Christosis: Pauline Soteriology in Light of Deification in Irenaeus and Cyril of Alexandria

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Mohr Siebeck, 2011 - Religion - 312 pages
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With increasing interaction between Eastern and Western theologians, several recent biblical interpreters have characterised Paul's soteriology as theosis, or deification. In response to these affirmations, Ben C. Blackwell explores the anthropological dimension of Paul's soteriology to determine how helpful this characterisation is. Utilising the Wirkungsgeschichte of the Pauline letters, he first examines two Greek patristic interpreters of Paul - Irenaeus and Cyril of Alexandria - to clarify what deification entails and to determine which Pauline texts they used to support their soteriological constructions. The monograph then focuses on Paul's soteriology expressed in Romans 8 and 2 Corinthians 3-5 (with excursus on other passages) and explores how believers embody Christ's death and life, his suffering and glory, through the Spirit. Blackwell concludes with a comparison of deification as presented by these two Greek patristic interpreters and Paul's soteriology, noting the substantial overlap as well as key differences.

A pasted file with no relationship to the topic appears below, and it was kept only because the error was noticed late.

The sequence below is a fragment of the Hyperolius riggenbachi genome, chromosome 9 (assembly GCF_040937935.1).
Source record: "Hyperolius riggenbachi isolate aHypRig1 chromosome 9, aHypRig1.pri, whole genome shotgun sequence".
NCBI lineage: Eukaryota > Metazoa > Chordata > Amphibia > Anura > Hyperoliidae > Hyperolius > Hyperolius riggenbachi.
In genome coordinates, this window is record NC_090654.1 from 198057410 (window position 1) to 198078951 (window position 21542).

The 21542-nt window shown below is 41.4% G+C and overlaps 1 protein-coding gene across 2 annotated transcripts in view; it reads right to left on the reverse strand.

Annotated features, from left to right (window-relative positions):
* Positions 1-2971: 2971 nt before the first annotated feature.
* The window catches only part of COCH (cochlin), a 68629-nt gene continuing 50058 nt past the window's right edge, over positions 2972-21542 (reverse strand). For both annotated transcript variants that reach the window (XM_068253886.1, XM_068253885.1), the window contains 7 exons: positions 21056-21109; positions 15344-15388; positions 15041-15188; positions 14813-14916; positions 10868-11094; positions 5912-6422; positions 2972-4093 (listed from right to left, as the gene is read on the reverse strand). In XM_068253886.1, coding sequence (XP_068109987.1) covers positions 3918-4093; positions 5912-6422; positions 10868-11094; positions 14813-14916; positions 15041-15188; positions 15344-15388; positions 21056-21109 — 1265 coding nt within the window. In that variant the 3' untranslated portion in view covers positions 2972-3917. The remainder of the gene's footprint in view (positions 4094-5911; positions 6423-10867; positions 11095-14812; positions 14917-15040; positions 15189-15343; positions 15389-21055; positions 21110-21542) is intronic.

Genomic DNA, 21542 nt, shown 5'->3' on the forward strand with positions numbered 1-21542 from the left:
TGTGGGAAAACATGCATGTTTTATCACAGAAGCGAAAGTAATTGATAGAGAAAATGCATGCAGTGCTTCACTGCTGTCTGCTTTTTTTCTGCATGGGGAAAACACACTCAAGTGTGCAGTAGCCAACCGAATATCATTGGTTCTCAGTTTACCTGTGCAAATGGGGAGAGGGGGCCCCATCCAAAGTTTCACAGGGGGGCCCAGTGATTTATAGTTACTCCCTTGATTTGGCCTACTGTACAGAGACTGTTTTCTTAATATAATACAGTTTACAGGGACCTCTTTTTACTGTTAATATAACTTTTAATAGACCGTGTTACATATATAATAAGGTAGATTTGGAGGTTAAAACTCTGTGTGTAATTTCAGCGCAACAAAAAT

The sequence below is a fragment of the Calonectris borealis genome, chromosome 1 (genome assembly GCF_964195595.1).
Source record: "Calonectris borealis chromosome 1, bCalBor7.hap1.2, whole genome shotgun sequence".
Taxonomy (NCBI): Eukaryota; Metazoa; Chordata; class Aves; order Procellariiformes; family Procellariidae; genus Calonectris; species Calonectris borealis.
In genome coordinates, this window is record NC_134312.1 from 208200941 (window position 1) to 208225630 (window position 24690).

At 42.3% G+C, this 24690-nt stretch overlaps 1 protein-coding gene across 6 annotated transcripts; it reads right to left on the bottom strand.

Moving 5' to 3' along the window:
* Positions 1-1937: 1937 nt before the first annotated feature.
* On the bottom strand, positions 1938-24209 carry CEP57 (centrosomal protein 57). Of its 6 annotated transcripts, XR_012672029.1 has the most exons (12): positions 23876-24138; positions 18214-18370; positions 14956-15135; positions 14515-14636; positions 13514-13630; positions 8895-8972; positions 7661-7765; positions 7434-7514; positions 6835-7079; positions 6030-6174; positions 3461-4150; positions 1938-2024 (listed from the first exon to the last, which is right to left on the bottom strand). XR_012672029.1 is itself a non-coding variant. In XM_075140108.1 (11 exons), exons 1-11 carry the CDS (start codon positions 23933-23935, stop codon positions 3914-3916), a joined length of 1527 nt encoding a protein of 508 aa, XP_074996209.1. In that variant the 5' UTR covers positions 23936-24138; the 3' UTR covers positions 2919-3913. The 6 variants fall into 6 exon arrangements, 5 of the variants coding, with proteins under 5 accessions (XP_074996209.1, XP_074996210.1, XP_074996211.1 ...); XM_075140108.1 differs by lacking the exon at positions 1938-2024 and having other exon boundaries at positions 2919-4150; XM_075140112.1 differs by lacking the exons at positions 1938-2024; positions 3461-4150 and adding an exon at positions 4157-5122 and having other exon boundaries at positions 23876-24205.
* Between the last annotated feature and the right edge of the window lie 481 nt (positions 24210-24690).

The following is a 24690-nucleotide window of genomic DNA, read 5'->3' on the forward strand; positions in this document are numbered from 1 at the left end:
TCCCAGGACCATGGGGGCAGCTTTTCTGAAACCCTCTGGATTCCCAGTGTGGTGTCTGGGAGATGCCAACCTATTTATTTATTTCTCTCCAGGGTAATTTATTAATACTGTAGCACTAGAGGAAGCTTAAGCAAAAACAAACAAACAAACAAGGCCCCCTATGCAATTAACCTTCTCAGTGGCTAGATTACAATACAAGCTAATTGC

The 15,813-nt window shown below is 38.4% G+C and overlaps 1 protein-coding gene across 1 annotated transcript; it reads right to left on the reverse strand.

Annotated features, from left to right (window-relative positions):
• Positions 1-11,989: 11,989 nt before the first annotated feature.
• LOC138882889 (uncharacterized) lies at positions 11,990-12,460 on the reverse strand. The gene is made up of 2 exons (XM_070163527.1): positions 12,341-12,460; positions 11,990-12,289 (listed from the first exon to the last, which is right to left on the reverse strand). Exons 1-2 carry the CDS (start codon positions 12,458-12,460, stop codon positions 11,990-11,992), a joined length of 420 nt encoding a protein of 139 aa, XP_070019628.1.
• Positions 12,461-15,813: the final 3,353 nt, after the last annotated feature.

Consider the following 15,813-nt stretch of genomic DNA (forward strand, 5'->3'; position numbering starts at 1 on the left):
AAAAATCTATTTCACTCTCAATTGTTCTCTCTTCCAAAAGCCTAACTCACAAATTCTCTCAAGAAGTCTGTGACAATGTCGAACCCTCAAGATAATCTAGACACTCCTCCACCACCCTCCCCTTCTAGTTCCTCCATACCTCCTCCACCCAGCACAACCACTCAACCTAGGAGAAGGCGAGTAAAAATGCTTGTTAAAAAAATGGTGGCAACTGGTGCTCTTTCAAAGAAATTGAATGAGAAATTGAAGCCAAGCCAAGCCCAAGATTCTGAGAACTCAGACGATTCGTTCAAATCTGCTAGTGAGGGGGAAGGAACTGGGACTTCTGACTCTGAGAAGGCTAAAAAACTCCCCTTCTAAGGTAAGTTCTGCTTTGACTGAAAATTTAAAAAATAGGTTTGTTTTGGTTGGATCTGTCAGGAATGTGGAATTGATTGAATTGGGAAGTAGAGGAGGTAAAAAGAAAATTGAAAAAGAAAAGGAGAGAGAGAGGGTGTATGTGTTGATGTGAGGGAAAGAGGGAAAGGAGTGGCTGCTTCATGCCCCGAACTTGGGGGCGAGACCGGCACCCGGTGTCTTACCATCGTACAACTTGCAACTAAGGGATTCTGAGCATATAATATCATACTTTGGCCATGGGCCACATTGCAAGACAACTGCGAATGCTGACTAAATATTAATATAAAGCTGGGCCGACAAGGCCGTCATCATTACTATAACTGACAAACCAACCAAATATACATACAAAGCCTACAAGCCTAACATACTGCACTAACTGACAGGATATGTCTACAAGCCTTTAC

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Contents

Introduction
3
Deification in Irenaeus
35
Deification in Cyril of Alexandria
71
Patristic Summary and Questions for Paul
99
Deification Models
103
Romans 8
117
Overlapping Images of Participation
172
Veils in 2 Cor 3 1315
185
Summary of Pauls Soteriology
239
Overlapping Images of Participation
244
Conclusion
249
Comparison of Patristic Notions of Deification
262
Bibliography
273
Index of Ancient Sources
289
Index of Modern Authors
305
Copyright

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About the author (2011)

Ben C. Blackwell, Born 1974; 2010 PhD from Durham University (England); 2008-10 Research Assistant to N.T. Wright; currently Assistant Professor of Christianity at Houston Baptist University.

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